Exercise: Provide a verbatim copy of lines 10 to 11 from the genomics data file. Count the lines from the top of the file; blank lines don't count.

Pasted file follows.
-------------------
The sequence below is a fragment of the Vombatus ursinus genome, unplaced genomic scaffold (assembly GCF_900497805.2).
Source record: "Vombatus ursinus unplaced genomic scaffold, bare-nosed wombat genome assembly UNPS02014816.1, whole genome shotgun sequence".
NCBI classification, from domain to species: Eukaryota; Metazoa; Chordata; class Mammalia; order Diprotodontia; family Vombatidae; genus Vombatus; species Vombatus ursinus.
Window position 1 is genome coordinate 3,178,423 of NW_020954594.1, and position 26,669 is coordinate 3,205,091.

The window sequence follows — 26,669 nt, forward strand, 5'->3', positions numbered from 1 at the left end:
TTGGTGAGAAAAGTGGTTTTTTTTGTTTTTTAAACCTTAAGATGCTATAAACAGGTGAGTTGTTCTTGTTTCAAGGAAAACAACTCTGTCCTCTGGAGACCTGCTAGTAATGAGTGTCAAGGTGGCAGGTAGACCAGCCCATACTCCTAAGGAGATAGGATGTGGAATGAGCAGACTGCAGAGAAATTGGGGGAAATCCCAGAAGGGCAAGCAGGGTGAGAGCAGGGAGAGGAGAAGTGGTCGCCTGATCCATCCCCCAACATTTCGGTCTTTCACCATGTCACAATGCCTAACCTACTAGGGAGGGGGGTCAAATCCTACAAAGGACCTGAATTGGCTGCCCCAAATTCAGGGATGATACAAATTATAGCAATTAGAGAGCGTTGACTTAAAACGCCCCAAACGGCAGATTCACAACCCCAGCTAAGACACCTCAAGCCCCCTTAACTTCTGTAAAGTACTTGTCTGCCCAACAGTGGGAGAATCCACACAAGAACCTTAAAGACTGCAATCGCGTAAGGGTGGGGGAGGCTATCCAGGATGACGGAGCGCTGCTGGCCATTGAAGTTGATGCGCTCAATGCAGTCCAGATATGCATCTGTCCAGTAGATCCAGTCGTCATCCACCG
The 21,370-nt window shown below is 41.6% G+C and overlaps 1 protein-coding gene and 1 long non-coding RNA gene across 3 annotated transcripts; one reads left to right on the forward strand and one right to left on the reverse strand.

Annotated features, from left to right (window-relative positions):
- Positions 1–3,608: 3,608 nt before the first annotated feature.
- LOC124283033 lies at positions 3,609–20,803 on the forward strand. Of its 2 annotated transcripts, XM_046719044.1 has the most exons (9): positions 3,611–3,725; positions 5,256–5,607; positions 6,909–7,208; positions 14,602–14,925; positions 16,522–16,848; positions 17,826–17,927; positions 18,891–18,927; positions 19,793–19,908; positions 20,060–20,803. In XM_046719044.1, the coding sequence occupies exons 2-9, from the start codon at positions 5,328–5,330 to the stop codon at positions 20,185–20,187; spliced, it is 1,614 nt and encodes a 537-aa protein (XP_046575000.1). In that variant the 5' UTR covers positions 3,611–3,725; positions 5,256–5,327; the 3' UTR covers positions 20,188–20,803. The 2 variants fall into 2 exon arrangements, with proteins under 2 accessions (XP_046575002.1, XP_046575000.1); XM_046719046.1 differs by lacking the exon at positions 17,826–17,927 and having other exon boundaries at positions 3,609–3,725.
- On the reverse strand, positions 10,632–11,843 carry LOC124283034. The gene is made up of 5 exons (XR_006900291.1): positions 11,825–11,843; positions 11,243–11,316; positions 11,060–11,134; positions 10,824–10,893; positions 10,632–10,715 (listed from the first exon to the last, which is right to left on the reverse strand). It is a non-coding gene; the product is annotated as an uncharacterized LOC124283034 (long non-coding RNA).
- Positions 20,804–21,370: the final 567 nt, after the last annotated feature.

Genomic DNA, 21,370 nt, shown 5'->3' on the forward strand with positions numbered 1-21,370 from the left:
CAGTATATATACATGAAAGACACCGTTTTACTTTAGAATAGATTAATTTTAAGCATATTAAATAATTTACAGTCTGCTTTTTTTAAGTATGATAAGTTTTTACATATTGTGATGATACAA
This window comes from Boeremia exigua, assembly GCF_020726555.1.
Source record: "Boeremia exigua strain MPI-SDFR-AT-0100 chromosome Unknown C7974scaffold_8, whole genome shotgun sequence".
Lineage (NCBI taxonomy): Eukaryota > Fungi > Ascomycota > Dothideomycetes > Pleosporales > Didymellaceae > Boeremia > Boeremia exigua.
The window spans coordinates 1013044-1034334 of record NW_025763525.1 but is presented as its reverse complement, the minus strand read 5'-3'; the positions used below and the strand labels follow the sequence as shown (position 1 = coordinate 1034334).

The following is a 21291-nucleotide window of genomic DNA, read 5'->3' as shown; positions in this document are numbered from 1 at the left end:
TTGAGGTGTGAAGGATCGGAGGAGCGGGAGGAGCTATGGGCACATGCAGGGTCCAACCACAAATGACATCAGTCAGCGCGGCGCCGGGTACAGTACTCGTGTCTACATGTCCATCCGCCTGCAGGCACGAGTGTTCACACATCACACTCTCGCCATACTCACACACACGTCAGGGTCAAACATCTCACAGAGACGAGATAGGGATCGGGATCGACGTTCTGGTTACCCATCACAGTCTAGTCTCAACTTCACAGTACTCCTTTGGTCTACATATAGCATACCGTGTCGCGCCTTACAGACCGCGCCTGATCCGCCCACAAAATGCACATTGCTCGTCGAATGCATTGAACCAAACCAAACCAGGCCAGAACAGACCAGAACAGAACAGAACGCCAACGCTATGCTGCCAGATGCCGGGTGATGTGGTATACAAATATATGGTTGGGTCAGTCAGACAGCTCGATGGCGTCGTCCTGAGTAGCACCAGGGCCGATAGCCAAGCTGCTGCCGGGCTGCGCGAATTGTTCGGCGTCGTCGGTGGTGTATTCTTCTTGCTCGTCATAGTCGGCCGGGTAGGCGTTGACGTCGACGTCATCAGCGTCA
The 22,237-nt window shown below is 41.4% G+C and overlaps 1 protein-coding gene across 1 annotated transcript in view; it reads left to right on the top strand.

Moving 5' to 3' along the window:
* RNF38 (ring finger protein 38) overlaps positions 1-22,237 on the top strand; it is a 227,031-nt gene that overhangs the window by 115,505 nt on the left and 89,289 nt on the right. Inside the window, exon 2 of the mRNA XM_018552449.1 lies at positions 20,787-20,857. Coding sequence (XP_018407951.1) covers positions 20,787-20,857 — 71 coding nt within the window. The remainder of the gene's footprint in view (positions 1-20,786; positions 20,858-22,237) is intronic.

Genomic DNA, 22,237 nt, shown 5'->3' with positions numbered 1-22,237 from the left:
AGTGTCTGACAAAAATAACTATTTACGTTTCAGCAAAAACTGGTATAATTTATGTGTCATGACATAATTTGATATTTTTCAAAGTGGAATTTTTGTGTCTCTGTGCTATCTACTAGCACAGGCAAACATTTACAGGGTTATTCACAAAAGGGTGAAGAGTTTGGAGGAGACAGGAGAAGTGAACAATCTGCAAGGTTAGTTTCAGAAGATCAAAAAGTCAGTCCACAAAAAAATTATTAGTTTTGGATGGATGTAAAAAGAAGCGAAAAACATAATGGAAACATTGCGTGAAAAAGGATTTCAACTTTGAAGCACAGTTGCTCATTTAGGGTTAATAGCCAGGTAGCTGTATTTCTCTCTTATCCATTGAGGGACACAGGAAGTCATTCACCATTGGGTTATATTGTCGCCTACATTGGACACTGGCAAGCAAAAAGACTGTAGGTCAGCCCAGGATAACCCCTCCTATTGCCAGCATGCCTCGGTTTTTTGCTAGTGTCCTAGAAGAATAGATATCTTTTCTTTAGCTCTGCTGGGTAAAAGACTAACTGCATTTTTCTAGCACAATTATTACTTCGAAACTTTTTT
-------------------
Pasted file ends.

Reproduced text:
- LOC124283033 lies at positions 3,609–20,803 on the forward strand. Of its 2 annotated transcripts, XM_046719044.1 has the most exons (9): positions 3,611–3,725; positions 5,256–5,607; positions 6,909–7,208; positions 14,602–14,925; positions 16,522–16,848; positions 17,826–17,927; positions 18,891–18,927; positions 19,793–19,908; positions 20,060–20,803. In XM_046719044.1, the coding sequence occupies exons 2-9, from the start codon at positions 5,328–5,330 to the stop codon at positions 20,185–20,187; spliced, it is 1,614 nt and encodes a 537-aa protein (XP_046575000.1). In that variant the 5' UTR covers positions 3,611–3,725; positions 5,256–5,327; the 3' UTR covers positions 20,188–20,803. The 2 variants fall into 2 exon arrangements, with proteins under 2 accessions (XP_046575002.1, XP_046575000.1); XM_046719046.1 differs by lacking the exon at positions 17,826–17,927 and having other exon boundaries at positions 3,609–3,725.
- On the reverse strand, positions 10,632–11,843 carry LOC124283034. The gene is made up of 5 exons (XR_006900291.1): positions 11,825–11,843; positions 11,243–11,316; positions 11,060–11,134; positions 10,824–10,893; positions 10,632–10,715 (listed from the first exon to the last, which is right to left on the reverse strand). It is a non-coding gene; the product is annotated as an uncharacterized LOC124283034 (long non-coding RNA).